The author of The Owl Papers chronicles his odyssey through Turkmenistan, a Moslem republic in the former Soviet Union, in search of the Akal-Teke horse, a rare equine breed, and the people who breed and raise them. 15,000 first printing.
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This plodding tale of Maslow's adventure to Russia's Turkmenistan in search of an exotic horse is salvaged only by the historical filler. What began as an itch to ride a fine Turkmen horse turns into a two-year struggle to secure an official invitation to visit a remote corner of the Soviet Union. After learning the Russian language, taking riding lessons, and desperately searching for contacts, Maslow finally lands a position on a visiting delegation representing New Mexico. Maslow provides an intriguing peep into the lives of male Turkmens, though by his account they spend most of their time eating and drinking vodka. Except for a few stereotypical references to the slavelike life of Turkmen women toiling for hours in the boiling kitchen, Maslow fails to provide any sense of women other than their duty to serve their men. Once, finding a strange woman curled up beside him, Maslow is inspired to write an essay on ``why men don't ride horses anymore,'' concluding that every civilization has ``to deal with the question of how to keep men's pants zipped.'' Such tangential gender stereotyping detracts from an exploration of the rich culture. His sometimes elitist attitude toward Turkmen officials and country people also seems out of place. Somehow he makes friends who invite him to return. On this second trip he manages a short ride on an Akhal- Teke purebred steed. But Maslow's dream of riding across the desert never materializes. He concedes that he is probably not a good enough rider to handle such a magnificent beast for the duration of the journey and credits Central Asia for teaching him to recognize and accept his personal limits, ``a hard lesson for a male.'' Interesting history of Turkmenistan and horses, but an awfully long and condescending account of a man's failed dream. -- Copyright ©1994, Kirkus Associates, LP. All rights reserved.From Publishers Weekly :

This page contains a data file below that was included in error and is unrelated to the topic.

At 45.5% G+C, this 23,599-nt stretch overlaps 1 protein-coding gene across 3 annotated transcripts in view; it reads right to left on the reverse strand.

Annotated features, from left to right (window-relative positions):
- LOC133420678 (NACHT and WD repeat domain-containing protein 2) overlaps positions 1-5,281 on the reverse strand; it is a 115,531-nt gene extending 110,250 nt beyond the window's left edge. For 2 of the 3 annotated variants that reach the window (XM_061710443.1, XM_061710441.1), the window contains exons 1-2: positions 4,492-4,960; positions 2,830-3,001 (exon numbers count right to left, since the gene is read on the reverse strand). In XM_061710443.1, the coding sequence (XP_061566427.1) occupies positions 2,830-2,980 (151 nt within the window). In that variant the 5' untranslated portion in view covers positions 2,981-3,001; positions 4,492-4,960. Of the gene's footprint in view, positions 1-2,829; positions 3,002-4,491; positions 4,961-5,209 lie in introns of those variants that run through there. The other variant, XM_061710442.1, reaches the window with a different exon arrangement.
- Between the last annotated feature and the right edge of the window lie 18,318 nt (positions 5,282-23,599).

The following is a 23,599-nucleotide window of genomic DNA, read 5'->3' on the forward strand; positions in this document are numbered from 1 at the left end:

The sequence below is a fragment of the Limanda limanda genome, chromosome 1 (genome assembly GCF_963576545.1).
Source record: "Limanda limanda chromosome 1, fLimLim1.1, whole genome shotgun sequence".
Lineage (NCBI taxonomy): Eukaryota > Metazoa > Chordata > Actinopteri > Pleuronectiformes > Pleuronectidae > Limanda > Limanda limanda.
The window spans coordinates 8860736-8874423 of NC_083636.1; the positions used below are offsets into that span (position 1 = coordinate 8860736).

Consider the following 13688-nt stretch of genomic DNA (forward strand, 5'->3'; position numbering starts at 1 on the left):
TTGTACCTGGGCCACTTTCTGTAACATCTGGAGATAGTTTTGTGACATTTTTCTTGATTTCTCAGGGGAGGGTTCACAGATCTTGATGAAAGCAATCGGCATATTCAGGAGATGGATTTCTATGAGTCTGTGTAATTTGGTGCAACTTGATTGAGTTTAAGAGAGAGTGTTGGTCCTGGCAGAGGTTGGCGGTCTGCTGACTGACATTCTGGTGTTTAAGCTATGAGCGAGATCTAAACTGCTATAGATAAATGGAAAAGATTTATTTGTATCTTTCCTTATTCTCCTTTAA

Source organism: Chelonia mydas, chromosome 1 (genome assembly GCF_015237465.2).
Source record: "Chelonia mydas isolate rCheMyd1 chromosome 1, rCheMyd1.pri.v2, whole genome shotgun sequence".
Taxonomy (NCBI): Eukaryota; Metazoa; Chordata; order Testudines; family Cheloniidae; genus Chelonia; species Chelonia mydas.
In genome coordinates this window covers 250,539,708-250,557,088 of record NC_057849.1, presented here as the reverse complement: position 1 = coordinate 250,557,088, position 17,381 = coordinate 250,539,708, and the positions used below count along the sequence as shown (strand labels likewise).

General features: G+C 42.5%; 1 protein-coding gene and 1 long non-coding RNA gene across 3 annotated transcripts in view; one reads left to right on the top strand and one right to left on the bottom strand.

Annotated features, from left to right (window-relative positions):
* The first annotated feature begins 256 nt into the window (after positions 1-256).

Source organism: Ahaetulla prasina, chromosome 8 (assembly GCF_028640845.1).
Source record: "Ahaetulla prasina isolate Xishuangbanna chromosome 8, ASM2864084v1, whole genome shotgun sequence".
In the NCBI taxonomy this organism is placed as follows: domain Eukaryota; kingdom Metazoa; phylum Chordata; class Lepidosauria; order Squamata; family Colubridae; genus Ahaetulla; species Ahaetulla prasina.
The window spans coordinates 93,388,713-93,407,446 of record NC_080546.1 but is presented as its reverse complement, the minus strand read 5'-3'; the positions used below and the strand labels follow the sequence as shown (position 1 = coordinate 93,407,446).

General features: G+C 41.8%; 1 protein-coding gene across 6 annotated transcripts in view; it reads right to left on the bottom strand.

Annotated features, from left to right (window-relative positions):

The genteel title doesn't do justice to this entertaining and enchanting account of Maslow's quest to visit isolated Soviet Turkmenistan and to ride its noble breed of horses. In 1988, filled with wanderlust and possessed with this idea, the New Jersey author and naturalist ( Bird of Life , Bird of Death ) studied Russian and riding, and three years later hooked up with a Sister City delegation from Albuquerque. His misadventures in Turkmenistan include meetings with the Turkmen Friendship Society (aka KGB), bouts of hospitality ending in Soviet/Moslem melancholy, and some unexpected bonding over the Beatles. After Maslow sees the lustrous Akhal-Teke racehorses, "a work of art that can trot and canter," bribery and finagling get him to the countryside, and a return trip, ostensibly to help a horse marketer, leads to fulfillment of his dream--a ride "flying forward like a magic carpet." Maslow's narrative intersperses both local and horse history with warmth and sensitivity for an unusual place still politically constrained and off-limits to most travelers.
Copyright 1994 Reed Business Information, Inc.
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Description du livre Random House, 1994. Hardcover. État : New. N° de réf. du libraire DADAX0679408754
Description du livre Random House, 1994. Hardcover. État : New. N° de réf. du libraire P110679408754
Description du livre Random House. Hardcover. État : New. 0679408754 New Condition. N° de réf. du libraire NEW6.0338153